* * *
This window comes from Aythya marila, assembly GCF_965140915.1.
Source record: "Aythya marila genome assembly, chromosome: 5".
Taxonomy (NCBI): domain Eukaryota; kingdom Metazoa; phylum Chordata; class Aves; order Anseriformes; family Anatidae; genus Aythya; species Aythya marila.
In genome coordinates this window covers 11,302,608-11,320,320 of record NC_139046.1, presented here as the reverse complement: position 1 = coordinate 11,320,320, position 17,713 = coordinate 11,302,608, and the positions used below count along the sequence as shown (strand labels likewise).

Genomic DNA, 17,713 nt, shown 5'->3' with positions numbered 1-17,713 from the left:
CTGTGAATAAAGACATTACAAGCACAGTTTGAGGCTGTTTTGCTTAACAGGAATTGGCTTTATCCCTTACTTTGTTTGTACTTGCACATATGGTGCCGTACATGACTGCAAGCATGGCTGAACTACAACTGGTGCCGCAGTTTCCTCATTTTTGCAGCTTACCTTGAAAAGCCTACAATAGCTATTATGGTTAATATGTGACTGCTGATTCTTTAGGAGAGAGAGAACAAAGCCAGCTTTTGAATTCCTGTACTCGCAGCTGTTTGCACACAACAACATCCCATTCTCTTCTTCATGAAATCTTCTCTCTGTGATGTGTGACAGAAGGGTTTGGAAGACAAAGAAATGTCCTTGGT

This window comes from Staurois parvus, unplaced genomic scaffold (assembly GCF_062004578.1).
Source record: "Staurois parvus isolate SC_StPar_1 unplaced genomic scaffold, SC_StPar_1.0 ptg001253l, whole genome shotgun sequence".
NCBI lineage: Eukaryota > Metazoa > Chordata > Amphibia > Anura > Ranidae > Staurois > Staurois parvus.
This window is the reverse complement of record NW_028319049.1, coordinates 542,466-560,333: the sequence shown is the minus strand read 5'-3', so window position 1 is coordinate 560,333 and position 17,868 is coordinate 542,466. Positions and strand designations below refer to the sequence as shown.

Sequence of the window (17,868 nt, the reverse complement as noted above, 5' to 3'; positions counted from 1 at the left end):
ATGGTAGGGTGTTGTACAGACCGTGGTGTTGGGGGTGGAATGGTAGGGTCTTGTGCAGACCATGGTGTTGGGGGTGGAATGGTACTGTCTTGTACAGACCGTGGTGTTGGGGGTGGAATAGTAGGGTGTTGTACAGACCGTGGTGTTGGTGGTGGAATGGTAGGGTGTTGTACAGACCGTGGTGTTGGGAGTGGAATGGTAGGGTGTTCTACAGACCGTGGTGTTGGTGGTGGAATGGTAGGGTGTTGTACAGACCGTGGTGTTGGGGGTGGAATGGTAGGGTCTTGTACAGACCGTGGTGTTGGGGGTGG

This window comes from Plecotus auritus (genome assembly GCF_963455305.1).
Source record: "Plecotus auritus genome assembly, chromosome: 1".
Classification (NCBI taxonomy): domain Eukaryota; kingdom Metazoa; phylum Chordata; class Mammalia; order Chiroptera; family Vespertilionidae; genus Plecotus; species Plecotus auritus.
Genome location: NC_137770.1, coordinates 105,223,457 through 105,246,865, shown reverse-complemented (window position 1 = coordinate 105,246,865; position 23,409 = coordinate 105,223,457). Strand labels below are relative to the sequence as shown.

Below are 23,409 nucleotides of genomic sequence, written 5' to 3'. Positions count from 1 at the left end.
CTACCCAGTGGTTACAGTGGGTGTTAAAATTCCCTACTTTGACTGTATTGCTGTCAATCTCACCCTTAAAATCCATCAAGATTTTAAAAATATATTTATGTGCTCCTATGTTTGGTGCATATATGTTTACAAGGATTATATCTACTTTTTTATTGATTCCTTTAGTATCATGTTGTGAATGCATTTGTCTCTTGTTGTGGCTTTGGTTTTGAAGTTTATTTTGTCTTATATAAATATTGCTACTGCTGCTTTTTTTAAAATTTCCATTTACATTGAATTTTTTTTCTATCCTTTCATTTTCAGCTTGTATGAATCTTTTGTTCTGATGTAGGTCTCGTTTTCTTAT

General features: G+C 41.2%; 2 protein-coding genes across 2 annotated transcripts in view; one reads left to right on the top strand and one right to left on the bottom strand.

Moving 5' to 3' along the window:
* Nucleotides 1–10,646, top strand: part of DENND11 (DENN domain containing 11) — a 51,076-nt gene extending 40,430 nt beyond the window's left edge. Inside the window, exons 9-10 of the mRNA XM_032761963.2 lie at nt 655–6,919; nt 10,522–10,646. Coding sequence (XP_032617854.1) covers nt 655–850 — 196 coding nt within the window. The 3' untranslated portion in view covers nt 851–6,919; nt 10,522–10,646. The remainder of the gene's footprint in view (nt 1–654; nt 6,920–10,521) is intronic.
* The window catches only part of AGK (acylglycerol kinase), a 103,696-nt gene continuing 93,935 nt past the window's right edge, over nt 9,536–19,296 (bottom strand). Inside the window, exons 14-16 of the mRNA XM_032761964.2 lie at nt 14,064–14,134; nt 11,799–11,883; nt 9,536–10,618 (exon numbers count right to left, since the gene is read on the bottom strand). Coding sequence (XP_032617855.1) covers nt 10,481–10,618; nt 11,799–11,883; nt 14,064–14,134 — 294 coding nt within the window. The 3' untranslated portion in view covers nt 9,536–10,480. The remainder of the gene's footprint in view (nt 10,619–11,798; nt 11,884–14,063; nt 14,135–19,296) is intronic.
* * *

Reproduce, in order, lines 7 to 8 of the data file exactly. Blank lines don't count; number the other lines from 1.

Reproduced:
This window comes from Staurois parvus, unplaced genomic scaffold (assembly GCF_062004578.1).
Source record: "Staurois parvus isolate SC_StPar_1 unplaced genomic scaffold, SC_StPar_1.0 ptg001253l, whole genome shotgun sequence".